By Carmen Denia, Yale-NUS ’17 – See bio

I miss Singapore.

Wow, what a loaded statement.  Okay, it’s not that loaded – some might even argue it’s not loaded at all, but when I say it, there’s usually a lot of questions that come along either from myself or the people I express this feeling to.

I mean, what does it mean to miss a place?  When can you consider a place home?  Is home even a place?  If I took everything I liked out of Singapore and transported it to this fictional new island, would it be the same?  What happens if you consider a country other than that of your birth your home?  Why do people react so vocally against that?  Why is deciding to live overseas sometimes depicted as some form of betrayal?  How does nationality and our place of residence figure into our identity? (If you’re wondering if I know the answers, I don’t, pumpkin.)

Anyway, I’ve been back in the Philippines for a bit more than half a year now, but friends have kept me updated with what’s happening over there: the Lawrence Khong controversy, new restaurants opening, MRT breakdowns, friends doing well in the army and yes, the much-discussed Population White Paper.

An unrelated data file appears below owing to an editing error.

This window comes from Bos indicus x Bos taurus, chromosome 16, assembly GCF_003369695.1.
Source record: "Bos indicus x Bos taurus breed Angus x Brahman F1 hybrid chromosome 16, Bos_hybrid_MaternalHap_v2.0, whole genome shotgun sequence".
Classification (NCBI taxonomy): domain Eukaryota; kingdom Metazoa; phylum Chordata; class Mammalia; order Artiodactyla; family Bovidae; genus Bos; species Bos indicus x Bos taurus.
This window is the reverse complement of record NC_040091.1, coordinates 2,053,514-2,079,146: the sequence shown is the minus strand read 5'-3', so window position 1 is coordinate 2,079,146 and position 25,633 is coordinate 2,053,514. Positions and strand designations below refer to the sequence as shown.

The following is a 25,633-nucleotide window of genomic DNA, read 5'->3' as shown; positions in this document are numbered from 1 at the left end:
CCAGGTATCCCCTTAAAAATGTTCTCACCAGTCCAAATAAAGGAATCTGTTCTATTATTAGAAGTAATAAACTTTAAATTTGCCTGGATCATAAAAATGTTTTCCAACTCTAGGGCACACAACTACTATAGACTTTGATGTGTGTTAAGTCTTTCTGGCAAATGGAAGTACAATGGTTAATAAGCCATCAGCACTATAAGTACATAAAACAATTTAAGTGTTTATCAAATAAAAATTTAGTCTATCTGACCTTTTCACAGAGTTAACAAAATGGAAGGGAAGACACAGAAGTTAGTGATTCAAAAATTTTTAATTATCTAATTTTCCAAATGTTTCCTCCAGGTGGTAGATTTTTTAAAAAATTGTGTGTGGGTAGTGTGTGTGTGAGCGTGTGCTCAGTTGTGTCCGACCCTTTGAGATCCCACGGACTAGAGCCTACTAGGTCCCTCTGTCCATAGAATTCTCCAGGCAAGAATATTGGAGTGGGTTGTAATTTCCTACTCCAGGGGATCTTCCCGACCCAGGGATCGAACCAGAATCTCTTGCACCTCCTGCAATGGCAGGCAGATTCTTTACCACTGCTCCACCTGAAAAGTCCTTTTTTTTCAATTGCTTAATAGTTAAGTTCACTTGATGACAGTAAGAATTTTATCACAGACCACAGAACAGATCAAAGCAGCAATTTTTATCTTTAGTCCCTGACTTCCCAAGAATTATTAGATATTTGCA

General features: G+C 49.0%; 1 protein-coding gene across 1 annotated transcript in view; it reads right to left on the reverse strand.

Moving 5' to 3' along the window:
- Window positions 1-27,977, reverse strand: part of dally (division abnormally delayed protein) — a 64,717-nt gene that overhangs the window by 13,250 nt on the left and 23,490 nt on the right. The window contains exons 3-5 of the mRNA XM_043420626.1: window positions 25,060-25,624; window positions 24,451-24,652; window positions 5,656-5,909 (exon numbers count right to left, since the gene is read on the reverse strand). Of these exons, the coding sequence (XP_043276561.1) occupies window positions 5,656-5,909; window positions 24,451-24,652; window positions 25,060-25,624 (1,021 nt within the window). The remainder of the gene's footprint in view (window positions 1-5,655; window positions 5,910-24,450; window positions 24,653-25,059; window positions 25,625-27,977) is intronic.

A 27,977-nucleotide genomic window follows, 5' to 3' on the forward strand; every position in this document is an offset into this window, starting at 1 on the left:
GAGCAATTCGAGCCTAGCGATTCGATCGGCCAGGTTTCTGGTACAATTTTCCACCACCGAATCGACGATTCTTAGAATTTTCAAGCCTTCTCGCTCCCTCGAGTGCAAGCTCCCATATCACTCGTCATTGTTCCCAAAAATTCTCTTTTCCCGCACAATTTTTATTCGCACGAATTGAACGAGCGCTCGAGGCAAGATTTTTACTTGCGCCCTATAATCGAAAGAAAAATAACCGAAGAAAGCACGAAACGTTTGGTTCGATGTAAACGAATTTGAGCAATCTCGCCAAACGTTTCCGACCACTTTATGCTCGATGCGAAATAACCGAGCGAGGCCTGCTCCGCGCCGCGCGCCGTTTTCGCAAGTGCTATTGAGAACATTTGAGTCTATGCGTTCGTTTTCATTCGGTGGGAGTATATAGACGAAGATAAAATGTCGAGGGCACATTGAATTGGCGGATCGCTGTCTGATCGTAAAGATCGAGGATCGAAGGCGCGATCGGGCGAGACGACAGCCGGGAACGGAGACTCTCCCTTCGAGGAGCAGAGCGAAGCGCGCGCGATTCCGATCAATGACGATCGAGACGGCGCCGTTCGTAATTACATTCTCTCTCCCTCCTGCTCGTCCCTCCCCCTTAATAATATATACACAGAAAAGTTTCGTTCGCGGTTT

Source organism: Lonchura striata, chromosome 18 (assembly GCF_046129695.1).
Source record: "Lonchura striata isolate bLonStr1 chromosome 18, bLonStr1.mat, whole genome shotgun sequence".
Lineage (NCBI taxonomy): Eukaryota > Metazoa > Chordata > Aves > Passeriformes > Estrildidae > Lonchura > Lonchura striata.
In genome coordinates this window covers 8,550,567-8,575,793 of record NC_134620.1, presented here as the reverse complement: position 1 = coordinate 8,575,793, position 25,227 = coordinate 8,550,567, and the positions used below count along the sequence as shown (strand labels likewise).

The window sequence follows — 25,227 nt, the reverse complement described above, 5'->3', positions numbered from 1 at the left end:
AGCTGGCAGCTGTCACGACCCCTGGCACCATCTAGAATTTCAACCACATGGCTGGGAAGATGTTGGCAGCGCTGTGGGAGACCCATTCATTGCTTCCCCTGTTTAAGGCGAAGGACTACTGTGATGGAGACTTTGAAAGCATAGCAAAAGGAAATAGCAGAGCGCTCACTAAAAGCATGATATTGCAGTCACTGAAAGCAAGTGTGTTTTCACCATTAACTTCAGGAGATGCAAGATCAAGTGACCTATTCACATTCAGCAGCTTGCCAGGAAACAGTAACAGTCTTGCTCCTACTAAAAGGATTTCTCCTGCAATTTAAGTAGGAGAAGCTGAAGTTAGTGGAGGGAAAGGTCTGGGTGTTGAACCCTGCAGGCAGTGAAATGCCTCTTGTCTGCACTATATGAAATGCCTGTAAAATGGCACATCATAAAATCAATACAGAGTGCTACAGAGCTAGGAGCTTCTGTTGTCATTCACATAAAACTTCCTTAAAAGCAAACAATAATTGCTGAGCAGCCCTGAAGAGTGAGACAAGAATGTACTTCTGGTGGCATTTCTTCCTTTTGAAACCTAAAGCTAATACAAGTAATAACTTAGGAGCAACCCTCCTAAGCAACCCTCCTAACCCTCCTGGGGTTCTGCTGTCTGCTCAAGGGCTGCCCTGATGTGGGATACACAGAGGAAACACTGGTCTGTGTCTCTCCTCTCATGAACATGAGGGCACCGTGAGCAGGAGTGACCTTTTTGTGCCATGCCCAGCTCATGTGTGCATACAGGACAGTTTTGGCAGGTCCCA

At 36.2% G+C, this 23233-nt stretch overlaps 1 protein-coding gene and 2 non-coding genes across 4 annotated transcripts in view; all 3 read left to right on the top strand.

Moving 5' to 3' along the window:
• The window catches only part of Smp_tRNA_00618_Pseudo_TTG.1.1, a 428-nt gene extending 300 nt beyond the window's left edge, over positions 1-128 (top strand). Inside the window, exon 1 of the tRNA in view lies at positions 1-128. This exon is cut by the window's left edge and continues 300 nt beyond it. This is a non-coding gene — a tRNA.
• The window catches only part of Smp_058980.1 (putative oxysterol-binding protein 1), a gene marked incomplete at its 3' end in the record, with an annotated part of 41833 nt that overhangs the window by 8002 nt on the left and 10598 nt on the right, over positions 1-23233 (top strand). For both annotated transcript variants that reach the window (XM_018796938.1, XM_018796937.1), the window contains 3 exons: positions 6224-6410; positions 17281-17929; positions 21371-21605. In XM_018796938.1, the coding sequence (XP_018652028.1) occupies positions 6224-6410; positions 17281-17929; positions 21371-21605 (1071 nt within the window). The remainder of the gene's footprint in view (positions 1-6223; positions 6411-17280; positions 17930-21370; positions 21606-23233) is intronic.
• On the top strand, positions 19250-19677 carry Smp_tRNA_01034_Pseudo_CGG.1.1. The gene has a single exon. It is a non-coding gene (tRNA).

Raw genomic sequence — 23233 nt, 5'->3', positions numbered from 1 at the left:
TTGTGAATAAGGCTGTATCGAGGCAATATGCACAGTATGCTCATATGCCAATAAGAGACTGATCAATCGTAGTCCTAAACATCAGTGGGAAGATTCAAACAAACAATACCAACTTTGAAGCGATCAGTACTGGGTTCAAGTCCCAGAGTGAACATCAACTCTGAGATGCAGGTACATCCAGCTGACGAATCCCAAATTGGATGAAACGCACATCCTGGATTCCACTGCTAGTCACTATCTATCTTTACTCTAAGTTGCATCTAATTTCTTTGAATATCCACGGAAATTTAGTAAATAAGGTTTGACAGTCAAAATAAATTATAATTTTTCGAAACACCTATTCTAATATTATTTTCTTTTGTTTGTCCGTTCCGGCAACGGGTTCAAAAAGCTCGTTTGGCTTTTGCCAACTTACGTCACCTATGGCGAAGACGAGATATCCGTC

I’m not going to fully flesh out my opinion on the Population White Paper – it’s an emotional minefield and my perspective is only one of many – but I will note that it seems strange that a report on building more infrastructure, helping residents afford child-raising, helping elderly workers stay in the workforce, determining long-term land allocation, and ensuring continuous economic development has garnered attention mostly for its suggestion that Singapore continue to take in immigrants to ensure a stable population. It’s like focusing on a tiny comma on a blank sheet, but I suppose it’s because questions of identity and home are important. I mean, it’s what I started writing this post about, right?

I will say, however, that it hurts. It hurts that people are rallying against my presence in Singapore. I mean, not directly, no, but I think people should remember that when you distill the idea of immigration or Permanent Residents to the most basic level, these are individuals we’re talking about, not statistics. This reminds me of a time when I was talking with a classmate about foreign scholars in Singapore and he mentioned that he was against it. I asked him then if he was against me being his classmate and studying in Singapore and he said no. He admitted that it’s a bias he has difficulty overcoming when he’s faced with the big concept of foreigners as a whole, but it’s not a problem when he’s thinking of specific people. We left the topic at that and we remain good friends until today – fascinating isn’t it, how that can be?